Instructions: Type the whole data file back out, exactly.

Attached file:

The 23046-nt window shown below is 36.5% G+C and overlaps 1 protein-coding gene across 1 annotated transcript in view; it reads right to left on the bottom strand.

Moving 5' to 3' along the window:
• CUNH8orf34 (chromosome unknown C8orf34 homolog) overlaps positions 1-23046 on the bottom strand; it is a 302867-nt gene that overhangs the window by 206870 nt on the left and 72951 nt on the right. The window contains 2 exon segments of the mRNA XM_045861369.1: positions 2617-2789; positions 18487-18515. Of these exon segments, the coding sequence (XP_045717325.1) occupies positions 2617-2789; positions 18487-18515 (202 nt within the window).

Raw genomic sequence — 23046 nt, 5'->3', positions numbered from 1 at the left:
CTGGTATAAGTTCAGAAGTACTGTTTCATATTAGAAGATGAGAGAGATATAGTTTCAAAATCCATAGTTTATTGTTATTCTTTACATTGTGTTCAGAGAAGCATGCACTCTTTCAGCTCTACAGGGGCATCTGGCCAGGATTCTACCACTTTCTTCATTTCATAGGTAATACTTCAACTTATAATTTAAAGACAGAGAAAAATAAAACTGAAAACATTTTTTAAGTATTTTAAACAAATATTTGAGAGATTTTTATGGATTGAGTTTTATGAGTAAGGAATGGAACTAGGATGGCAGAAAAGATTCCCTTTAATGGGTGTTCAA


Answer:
The 23046-nt window shown below is 36.5% G+C and overlaps 1 protein-coding gene across 1 annotated transcript in view; it reads right to left on the bottom strand.

Moving 5' to 3' along the window:
• CUNH8orf34 (chromosome unknown C8orf34 homolog) overlaps positions 1-23046 on the bottom strand; it is a 302867-nt gene that overhangs the window by 206870 nt on the left and 72951 nt on the right. The window contains 2 exon segments of the mRNA XM_045861369.1: positions 2617-2789; positions 18487-18515. Of these exon segments, the coding sequence (XP_045717325.1) occupies positions 2617-2789; positions 18487-18515 (202 nt within the window).

Raw genomic sequence — 23046 nt, 5'->3', positions numbered from 1 at the left:
CTGGTATAAGTTCAGAAGTACTGTTTCATATTAGAAGATGAGAGAGATATAGTTTCAAAATCCATAGTTTATTGTTATTCTTTACATTGTGTTCAGAGAAGCATGCACTCTTTCAGCTCTACAGGGGCATCTGGCCAGGATTCTACCACTTTCTTCATTTCATAGGTAATACTTCAACTTATAATTTAAAGACAGAGAAAAATAAAACTGAAAACATTTTTTAAGTATTTTAAACAAATATTTGAGAGATTTTTATGGATTGAGTTTTATGAGTAAGGAATGGAACTAGGATGGCAGAAAAGATTCCCTTTAATGGGTGTTCAA